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Innocorp, a company known for creating tools to simulate the experience of impaired driving, recently tested a new tool that simulates driving while under the influence of marijuana.  The simulation was on a closed course and involved drivers using a pedal car to go through once as normal and once wearing the marijuana impairment goggles.

Cones on the course were lit up with a variety of different colored lights, each light meaning a different course of action.  The marijuana goggles caused the drivers to see the course as a person impaired with marijuana might see the road — red lights couldn’t be seen at all, blue and green looked to be the same color, perception was slightly altered, etc.  Drivers generally slowed down while wearing the googles, second guessing themselves as they tried to make sense of what they were seeing, in turn causing a delayed decision-making and reaction time.  These effects mimic what an individual under the influence of marijuana might experience.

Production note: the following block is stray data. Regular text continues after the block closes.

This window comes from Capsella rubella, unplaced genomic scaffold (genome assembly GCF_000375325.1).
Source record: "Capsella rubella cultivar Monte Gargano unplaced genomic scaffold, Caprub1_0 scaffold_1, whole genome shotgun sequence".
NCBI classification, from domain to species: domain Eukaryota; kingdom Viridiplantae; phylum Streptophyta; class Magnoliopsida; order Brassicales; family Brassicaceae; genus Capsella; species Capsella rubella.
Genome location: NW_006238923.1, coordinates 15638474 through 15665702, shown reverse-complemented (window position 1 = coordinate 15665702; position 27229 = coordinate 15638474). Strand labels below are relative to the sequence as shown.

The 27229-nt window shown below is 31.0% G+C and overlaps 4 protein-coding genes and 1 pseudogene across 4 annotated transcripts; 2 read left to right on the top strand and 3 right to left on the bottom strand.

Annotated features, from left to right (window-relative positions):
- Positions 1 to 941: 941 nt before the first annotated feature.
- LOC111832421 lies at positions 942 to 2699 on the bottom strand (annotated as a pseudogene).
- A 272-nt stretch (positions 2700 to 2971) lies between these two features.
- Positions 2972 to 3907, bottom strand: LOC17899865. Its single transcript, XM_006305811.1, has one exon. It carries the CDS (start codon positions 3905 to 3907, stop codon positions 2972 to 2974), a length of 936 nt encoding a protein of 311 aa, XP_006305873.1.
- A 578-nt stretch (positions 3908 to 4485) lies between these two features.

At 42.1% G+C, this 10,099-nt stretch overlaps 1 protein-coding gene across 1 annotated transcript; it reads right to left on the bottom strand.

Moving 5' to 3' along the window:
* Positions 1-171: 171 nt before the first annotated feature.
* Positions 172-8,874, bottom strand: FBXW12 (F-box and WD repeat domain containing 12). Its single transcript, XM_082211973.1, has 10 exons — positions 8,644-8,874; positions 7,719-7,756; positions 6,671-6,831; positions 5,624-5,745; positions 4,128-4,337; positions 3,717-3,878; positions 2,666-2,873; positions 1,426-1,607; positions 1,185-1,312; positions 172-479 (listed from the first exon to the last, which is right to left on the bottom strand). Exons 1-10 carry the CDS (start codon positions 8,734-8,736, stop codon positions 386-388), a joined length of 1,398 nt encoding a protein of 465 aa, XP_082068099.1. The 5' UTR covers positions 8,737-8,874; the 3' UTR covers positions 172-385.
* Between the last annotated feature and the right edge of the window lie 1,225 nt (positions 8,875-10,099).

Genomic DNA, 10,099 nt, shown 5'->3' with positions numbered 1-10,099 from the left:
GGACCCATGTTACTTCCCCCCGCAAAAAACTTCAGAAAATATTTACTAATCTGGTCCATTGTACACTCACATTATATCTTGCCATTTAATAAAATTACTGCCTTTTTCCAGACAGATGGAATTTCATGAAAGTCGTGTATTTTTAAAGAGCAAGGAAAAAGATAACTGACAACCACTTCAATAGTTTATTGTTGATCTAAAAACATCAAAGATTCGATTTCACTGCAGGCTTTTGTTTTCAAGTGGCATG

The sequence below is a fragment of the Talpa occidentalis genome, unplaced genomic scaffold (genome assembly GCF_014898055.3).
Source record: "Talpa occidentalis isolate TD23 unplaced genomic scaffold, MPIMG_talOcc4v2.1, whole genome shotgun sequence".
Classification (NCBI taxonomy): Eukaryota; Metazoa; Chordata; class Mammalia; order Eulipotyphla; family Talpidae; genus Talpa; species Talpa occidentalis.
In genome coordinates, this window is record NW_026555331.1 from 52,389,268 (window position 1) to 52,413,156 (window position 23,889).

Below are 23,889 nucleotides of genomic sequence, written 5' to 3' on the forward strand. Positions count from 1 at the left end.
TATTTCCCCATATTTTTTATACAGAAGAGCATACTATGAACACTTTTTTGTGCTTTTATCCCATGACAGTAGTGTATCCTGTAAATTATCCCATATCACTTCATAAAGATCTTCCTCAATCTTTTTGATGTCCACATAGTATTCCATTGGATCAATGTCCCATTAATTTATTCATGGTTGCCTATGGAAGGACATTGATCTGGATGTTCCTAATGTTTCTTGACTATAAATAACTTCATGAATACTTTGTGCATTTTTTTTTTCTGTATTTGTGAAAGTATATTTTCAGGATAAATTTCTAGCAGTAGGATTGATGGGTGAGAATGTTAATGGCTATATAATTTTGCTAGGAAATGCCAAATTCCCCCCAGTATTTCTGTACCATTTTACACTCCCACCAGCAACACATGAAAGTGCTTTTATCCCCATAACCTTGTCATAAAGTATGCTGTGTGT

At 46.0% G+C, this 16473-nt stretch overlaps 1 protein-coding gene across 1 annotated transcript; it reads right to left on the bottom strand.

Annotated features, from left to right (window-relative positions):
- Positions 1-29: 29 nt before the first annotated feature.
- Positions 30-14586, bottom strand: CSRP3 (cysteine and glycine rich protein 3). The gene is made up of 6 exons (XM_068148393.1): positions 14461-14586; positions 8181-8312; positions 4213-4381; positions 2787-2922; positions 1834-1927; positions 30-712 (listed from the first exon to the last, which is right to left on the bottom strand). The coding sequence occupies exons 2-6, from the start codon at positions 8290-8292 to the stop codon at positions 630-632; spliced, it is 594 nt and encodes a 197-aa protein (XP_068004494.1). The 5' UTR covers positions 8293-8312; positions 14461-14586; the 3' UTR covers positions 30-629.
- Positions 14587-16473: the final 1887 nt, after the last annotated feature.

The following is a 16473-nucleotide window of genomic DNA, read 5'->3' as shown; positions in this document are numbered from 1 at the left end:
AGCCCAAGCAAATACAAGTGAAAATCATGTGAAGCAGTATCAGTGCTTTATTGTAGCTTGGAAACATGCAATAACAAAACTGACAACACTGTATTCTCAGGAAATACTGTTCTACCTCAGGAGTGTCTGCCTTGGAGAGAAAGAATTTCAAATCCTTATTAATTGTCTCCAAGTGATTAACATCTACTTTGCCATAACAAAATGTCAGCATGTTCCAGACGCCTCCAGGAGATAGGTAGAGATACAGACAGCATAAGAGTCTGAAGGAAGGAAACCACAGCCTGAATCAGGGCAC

While someone under the influence of marijuana might not have the same experience as those wearing the marijuana impairment goggles, the end result is the same – whether an individual is mentally missing information or visually missing information, the result is slower decision making and reaction times.

The hardest part for the participants of the study?  An “un-impaired” driver following them, honking whenever the “impaired” driver made an incorrect decision.  Test subjects stated that they were already second-guessing any and all decisions they made while wearing the goggles, and the addition of a driver behind them and bystanders pointing out all the mistakes they were making made it even harder to focus on driving well.  Similarly, when a person is under the influence of marijuana they experience divided attention failure – they are unable to take in the whole picture and synthesize what they are seeing into actions.

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